Ordinary Men By Robert Browning: Summary

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Ordinary Men is regarded as seminal in Holocaust studies, as micro-history in its own right, and valuable for studying authoritarianism and indoctrination on individuals and collective groups. Tracing a single German unit, Reserve Police Battalion 101 (henceforth RPB-101) throughout their military duty as they are instructed to kill innocent Jewish men, women and children face-to-face in Poland, Browning documents their transition from men originally deemed unworthy of conscription to efficient killers. Browning tries discover how ‘ordinary men’ could commit such extraordinary crimes by relieving the senseless events in the order the men did. His argument, at its most stripped down, is essentially that ordinary people follow instructions from …show more content…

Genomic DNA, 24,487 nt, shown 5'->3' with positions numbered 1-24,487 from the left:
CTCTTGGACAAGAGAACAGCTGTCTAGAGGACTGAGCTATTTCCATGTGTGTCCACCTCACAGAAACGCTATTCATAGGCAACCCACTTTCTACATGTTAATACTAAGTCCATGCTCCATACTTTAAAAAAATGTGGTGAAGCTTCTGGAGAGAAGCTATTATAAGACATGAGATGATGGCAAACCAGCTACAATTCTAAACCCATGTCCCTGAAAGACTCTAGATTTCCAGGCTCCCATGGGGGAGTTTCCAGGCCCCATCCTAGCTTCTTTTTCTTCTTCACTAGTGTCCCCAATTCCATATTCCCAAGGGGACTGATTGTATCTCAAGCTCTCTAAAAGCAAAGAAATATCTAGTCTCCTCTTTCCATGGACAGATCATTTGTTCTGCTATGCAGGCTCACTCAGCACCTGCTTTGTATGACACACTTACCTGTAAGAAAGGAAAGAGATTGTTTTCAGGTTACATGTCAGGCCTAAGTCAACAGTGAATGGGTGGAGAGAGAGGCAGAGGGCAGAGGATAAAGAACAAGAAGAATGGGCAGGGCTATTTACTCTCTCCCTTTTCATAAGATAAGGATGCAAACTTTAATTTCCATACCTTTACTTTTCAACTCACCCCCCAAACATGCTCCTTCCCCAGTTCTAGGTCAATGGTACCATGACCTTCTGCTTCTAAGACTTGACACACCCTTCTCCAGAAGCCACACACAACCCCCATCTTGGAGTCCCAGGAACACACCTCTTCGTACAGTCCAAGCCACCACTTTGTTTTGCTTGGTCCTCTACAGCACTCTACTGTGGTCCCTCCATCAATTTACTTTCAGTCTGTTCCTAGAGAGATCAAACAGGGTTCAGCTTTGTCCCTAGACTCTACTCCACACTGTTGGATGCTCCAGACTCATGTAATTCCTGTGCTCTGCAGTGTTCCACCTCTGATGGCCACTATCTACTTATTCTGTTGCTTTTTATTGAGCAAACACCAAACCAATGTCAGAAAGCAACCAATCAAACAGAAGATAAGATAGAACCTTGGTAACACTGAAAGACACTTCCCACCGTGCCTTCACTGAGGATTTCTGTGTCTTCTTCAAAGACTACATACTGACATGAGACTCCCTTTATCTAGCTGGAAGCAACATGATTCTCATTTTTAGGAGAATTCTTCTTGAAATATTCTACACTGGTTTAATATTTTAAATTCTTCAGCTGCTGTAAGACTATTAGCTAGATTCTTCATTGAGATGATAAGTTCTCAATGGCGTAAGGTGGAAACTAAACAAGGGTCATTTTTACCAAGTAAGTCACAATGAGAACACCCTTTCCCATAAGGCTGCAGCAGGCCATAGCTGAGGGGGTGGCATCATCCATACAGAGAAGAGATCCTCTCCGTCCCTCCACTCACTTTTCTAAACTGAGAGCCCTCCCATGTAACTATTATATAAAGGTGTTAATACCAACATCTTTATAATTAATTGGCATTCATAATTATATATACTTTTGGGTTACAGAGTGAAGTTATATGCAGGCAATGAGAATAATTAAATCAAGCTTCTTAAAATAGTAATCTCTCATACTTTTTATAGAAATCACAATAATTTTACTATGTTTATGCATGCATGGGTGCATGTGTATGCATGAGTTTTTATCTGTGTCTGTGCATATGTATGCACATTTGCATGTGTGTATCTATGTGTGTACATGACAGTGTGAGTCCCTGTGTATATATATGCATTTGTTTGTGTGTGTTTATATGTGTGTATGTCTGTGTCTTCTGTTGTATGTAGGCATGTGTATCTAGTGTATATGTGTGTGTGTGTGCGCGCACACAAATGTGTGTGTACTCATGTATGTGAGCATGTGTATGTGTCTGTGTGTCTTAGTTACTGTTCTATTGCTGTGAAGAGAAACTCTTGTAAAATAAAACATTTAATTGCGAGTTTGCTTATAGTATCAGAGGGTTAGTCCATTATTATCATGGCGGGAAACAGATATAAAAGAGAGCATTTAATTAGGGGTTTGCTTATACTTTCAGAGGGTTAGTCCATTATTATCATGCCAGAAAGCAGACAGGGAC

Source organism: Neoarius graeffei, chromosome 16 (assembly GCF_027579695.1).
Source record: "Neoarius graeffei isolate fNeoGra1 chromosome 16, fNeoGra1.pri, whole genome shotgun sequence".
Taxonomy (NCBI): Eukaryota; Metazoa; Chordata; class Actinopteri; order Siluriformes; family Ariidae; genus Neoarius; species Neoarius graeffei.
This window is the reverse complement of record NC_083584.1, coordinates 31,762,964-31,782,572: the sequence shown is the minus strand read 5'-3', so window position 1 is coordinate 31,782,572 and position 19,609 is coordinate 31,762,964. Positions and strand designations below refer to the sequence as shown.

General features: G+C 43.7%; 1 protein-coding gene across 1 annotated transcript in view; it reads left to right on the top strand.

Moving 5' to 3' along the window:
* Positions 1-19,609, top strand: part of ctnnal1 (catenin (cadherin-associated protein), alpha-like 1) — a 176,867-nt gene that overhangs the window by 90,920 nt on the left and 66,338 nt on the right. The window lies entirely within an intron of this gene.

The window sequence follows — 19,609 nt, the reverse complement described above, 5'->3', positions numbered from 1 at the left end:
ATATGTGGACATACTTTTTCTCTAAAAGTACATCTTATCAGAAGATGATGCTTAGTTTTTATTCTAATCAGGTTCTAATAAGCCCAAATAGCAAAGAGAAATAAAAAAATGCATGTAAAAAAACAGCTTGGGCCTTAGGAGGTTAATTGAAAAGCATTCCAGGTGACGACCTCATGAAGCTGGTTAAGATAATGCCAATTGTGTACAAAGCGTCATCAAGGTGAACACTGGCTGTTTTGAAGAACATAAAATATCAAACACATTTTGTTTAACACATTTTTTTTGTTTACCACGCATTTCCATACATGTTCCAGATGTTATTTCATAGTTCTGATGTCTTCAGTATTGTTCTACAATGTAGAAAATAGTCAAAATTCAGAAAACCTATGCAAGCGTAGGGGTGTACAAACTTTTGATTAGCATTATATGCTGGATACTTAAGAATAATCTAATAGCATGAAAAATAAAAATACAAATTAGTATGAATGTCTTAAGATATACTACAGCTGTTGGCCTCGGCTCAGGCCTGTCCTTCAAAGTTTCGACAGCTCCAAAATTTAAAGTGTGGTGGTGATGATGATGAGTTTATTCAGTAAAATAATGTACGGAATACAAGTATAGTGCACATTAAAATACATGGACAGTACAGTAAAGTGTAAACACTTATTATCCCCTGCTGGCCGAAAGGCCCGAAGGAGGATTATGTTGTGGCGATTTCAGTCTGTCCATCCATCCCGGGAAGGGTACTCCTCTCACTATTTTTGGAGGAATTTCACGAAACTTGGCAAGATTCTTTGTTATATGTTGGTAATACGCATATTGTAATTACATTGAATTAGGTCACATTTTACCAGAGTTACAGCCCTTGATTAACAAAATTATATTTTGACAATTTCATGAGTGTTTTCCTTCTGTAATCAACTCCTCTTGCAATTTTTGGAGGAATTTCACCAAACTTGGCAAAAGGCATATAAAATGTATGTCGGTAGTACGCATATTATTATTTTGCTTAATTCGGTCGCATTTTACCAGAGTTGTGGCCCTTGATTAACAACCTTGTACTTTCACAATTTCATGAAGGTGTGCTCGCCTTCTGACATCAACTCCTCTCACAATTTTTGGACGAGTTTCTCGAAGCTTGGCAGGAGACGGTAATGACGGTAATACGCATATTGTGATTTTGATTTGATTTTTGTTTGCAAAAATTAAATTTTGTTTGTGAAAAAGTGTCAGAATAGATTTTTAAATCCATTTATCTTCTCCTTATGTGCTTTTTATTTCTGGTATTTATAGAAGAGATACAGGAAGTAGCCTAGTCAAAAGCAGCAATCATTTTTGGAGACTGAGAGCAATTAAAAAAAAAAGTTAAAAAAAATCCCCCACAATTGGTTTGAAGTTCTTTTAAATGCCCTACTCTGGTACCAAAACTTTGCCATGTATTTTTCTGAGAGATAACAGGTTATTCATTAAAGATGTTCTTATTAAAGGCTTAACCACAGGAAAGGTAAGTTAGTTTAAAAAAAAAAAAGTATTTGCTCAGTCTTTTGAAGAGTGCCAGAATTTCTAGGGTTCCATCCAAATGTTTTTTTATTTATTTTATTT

“In mid-March of 1942,” he writes, “some 75 to 80 percent of all victims of the Holocaust were still alive, while 20 to 25 percent had perished. In mid-February 1943, the percentages were exactly the reverse. At the core of the Holocaust was a short, intense wave of mass murder. The center of gravity of this mass murder was Poland” (Browning, XV). Browning makes the case that such a task would require a massive mobilization of soldiers to carry out these acts, and that this mobilization of troops for the sake of carrying out genocide occurred at the same time that large numbers of German soldiers and material were committed to the battle for Stalingrad. For Browning, this begged the following question: how did the Germans organize and carry out this assault on the Jewish community in Poland and where did they find the manpower to carry it out?This line of inquiry led him to the State Administrations of Justice in Ludwigsburg, Germany, which is the office for coordinating the investigation of Nazi crimes in the FRG. It was here that Browning first encountered the indictment of Reserve Police Battalion 101. Browning then describes the particular effect this indictment had on him. “Though I had been studying archival documents and court records of the Holocaust for nearly twenty years, the impact this indictment was singularly powerful and disturbing. Never before had I encountered the the issue of choice so dramatically framed by the course of events and so openly discussed by at least some of the perpetrators. Never Before had I seen the monstrous deeds of the Holocaust so starkly juxtaposed with the human face of the killers” (Browning, xvi). From there, Browning notes the challenges which presented themselves as he wrote the book (having to use assumed names for most of the membership of Police Battalion 101, for instance, because of Germany’s privacy laws)

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